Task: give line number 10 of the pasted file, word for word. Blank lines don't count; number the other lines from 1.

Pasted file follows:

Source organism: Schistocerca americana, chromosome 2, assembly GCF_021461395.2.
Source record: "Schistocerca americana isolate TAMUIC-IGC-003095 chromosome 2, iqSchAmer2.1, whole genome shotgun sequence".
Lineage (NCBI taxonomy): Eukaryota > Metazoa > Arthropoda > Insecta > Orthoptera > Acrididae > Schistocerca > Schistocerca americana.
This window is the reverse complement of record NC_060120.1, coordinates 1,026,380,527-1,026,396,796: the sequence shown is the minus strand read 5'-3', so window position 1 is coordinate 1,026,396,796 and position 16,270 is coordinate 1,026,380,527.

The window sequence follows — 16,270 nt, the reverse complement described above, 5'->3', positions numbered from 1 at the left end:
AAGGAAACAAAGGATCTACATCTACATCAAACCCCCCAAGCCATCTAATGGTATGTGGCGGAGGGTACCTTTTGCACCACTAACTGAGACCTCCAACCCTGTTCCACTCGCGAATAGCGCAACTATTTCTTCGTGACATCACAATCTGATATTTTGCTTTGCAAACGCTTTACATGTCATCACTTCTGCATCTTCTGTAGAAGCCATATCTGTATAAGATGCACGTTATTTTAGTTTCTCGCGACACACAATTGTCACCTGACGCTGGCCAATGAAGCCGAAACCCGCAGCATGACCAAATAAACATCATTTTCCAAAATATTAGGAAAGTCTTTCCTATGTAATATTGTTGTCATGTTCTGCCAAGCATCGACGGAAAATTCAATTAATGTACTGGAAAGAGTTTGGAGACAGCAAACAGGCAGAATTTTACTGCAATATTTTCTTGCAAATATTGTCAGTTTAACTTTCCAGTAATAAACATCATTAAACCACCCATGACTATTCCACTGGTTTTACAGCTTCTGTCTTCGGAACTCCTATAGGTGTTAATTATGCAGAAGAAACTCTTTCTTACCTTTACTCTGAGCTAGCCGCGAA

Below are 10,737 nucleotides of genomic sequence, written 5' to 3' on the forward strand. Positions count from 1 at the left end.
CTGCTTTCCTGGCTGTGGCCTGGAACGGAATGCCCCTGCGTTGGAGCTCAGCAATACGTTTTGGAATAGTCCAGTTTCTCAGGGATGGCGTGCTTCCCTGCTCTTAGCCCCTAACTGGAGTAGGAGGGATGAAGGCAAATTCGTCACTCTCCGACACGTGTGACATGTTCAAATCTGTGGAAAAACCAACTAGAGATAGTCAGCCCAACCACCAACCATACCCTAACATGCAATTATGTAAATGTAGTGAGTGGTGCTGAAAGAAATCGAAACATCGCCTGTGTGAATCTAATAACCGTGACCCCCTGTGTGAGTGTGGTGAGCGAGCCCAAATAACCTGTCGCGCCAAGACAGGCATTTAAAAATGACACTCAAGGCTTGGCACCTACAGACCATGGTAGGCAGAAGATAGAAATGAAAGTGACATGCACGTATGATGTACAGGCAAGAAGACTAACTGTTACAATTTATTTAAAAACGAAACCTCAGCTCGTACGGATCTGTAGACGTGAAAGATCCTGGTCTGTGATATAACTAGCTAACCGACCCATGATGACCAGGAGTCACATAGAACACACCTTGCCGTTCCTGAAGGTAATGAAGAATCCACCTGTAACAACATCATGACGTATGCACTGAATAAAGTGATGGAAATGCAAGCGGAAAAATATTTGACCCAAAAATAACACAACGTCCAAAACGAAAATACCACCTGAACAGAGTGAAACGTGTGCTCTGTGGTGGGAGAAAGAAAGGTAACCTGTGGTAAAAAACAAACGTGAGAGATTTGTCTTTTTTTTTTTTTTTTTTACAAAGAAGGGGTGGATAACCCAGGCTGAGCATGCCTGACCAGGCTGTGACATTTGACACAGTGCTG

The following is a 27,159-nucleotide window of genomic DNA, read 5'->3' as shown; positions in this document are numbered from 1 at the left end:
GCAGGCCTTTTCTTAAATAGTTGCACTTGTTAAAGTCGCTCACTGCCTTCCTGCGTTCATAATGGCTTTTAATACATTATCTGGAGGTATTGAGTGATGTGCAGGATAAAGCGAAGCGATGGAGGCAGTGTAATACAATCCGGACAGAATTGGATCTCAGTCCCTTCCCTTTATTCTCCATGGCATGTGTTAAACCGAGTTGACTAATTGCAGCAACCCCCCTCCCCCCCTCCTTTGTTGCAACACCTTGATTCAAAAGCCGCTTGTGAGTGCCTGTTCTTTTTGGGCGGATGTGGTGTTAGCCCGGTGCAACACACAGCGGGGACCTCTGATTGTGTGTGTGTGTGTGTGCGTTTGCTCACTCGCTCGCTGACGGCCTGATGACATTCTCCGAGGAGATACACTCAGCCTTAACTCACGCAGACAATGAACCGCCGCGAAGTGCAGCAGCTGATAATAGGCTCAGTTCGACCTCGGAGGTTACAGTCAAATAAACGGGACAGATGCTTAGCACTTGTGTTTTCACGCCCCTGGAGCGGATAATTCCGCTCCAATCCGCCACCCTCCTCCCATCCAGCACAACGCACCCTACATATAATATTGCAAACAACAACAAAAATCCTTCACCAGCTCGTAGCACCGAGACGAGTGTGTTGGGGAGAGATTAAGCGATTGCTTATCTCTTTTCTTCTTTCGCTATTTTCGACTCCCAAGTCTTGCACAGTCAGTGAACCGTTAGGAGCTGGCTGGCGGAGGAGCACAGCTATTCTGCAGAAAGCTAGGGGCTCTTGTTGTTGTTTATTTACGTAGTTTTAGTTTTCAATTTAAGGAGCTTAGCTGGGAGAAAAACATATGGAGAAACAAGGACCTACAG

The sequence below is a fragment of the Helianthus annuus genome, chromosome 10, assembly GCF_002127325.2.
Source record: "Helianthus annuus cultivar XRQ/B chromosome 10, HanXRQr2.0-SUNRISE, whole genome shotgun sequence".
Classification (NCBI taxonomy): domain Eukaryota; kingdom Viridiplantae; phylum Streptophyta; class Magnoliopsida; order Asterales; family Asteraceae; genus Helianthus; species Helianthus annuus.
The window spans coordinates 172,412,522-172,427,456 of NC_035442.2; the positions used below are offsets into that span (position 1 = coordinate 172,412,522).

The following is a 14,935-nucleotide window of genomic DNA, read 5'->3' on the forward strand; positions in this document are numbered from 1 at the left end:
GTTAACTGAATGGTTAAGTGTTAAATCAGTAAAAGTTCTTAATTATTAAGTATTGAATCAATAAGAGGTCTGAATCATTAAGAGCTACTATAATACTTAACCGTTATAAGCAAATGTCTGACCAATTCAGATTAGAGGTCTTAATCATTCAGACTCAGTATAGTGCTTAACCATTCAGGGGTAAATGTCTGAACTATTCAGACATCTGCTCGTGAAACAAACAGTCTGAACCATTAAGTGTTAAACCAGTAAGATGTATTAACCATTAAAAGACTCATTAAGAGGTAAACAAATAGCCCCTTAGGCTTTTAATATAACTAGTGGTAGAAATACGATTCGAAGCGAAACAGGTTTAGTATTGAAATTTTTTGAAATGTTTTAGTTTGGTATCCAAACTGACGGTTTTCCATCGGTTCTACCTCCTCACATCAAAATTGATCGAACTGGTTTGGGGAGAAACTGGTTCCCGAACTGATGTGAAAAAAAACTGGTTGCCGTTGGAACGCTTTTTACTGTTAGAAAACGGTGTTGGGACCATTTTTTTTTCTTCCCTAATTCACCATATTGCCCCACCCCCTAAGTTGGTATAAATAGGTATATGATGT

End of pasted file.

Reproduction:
GCAGGCCTTTTCTTAAATAGTTGCACTTGTTAAAGTCGCTCACTGCCTTCCTGCGTTCATAATGGCTTTTAATACATTATCTGGAGGTATTGAGTGATGTGCAGGATAAAGCGAAGCGATGGAGGCAGTGTAATACAATCCGGACAGAATTGGATCTCAGTCCCTTCCCTTTATTCTCCATGGCATGTGTTAAACCGAGTTGACTAATTGCAGCAACCCCCCTCCCCCCCTCCTTTGTTGCAACACCTTGATTCAAAAGCCGCTTGTGAGTGCCTGTTCTTTTTGGGCGGATGTGGTGTTAGCCCGGTGCAACACACAGCGGGGACCTCTGATTGTGTGTGTGTGTGTGTGCGTTTGCTCACTCGCTCGCTGACGGCCTGATGACATTCTCCGAGGAGATACACTCAGCCTTAACTCACGCAGACAATGAACCGCCGCGAAGTGCAGCAGCTGATAATAGGCTCAGTTCGACCTCGGAGGTTACAGTCAAATAAACGGGACAGATGCTTAGCACTTGTGTTTTCACGCCCCTGGAGCGGATAATTCCGCTCCAATCCGCCACCCTCCTCCCATCCAGCACAACGCACCCTACATATAATATTGCAAACAACAACAAAAATCCTTCACCAGCTCGTAGCACCGAGACGAGTGTGTTGGGGAGAGATTAAGCGATTGCTTATCTCTTTTCTTCTTTCGCTATTTTCGACTCCCAAGTCTTGCACAGTCAGTGAACCGTTAGGAGCTGGCTGGCGGAGGAGCACAGCTATTCTGCAGAAAGCTAGGGGCTCTTGTTGTTGTTTATTTACGTAGTTTTAGTTTTCAATTTAAGGAGCTTAGCTGGGAGAAAAACATATGGAGAAACAAGGACCTACAG